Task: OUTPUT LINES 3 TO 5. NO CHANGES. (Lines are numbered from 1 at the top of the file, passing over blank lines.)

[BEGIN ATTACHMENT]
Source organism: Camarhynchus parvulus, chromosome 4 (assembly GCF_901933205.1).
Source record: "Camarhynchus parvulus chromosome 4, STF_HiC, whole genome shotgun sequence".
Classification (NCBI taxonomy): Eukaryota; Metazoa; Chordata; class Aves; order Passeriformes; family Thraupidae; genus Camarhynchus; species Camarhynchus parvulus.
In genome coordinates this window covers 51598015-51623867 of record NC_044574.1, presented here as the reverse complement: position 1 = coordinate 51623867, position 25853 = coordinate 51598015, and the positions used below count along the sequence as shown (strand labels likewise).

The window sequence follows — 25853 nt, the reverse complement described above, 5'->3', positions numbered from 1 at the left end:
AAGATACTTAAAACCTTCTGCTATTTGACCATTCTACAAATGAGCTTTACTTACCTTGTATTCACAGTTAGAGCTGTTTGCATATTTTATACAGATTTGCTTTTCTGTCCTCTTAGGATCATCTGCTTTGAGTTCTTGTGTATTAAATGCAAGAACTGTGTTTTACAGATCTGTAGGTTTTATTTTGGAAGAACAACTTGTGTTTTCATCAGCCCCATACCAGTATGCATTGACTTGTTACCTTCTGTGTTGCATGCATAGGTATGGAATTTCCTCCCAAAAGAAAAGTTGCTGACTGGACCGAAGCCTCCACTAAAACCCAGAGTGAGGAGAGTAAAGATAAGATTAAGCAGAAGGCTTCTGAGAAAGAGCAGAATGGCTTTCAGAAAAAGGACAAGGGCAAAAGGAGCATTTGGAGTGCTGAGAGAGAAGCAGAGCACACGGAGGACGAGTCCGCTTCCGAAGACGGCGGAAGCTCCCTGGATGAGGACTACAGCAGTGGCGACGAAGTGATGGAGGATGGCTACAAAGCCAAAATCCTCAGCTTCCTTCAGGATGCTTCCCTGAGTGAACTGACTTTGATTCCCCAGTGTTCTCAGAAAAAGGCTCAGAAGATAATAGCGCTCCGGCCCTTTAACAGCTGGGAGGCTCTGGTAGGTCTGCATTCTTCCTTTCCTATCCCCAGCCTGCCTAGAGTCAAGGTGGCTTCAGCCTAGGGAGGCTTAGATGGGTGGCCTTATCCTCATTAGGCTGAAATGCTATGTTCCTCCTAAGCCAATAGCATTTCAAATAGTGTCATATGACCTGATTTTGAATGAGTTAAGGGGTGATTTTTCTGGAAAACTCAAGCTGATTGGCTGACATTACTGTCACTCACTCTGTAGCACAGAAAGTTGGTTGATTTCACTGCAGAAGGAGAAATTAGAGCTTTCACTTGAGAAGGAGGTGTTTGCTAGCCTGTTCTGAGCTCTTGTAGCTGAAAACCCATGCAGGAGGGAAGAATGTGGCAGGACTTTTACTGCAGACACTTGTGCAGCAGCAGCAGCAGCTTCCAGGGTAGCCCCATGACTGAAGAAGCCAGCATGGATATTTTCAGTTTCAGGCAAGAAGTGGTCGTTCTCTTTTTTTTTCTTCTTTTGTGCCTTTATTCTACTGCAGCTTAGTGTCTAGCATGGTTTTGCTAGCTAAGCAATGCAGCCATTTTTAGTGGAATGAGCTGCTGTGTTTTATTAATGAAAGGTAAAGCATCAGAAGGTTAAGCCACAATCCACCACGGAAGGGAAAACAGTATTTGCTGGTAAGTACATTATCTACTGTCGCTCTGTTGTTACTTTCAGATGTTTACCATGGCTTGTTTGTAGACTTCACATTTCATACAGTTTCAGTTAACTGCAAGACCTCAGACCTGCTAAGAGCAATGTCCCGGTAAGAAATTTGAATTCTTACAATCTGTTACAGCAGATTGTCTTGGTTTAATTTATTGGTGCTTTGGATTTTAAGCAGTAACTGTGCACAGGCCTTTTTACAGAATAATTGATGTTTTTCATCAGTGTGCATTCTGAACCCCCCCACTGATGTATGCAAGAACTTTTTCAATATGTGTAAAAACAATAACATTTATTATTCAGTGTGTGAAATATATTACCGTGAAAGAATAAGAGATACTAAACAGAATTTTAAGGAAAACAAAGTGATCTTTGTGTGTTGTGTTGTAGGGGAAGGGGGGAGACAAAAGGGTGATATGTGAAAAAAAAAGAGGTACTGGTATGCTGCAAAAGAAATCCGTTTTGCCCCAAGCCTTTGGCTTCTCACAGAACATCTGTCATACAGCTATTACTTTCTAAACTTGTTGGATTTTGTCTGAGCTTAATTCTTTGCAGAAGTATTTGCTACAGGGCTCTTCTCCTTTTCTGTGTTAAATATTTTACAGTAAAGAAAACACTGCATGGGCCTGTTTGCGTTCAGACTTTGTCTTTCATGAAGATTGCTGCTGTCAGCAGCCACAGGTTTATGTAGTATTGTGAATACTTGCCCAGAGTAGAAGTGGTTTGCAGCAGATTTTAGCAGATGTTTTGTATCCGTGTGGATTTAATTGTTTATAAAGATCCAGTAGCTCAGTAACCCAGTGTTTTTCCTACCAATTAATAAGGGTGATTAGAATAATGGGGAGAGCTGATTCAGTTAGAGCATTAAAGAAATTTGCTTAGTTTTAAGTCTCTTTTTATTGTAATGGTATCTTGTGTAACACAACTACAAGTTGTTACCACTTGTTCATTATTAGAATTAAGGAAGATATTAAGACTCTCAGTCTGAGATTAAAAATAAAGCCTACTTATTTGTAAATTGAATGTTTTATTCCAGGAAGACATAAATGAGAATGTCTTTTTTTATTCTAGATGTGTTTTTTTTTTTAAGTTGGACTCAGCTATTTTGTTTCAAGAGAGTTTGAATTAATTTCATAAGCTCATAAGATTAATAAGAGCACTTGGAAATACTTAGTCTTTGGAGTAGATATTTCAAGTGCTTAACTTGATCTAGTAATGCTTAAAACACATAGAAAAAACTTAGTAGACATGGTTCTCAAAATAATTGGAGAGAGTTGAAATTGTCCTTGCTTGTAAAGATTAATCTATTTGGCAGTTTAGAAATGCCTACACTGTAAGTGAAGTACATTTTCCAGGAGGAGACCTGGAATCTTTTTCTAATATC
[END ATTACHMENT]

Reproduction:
Classification (NCBI taxonomy): Eukaryota; Metazoa; Chordata; class Aves; order Passeriformes; family Thraupidae; genus Camarhynchus; species Camarhynchus parvulus.
In genome coordinates this window covers 51598015-51623867 of record NC_044574.1, presented here as the reverse complement: position 1 = coordinate 51623867, position 25853 = coordinate 51598015, and the positions used below count along the sequence as shown (strand labels likewise).

The window sequence follows — 25853 nt, the reverse complement described above, 5'->3', positions numbered from 1 at the left end: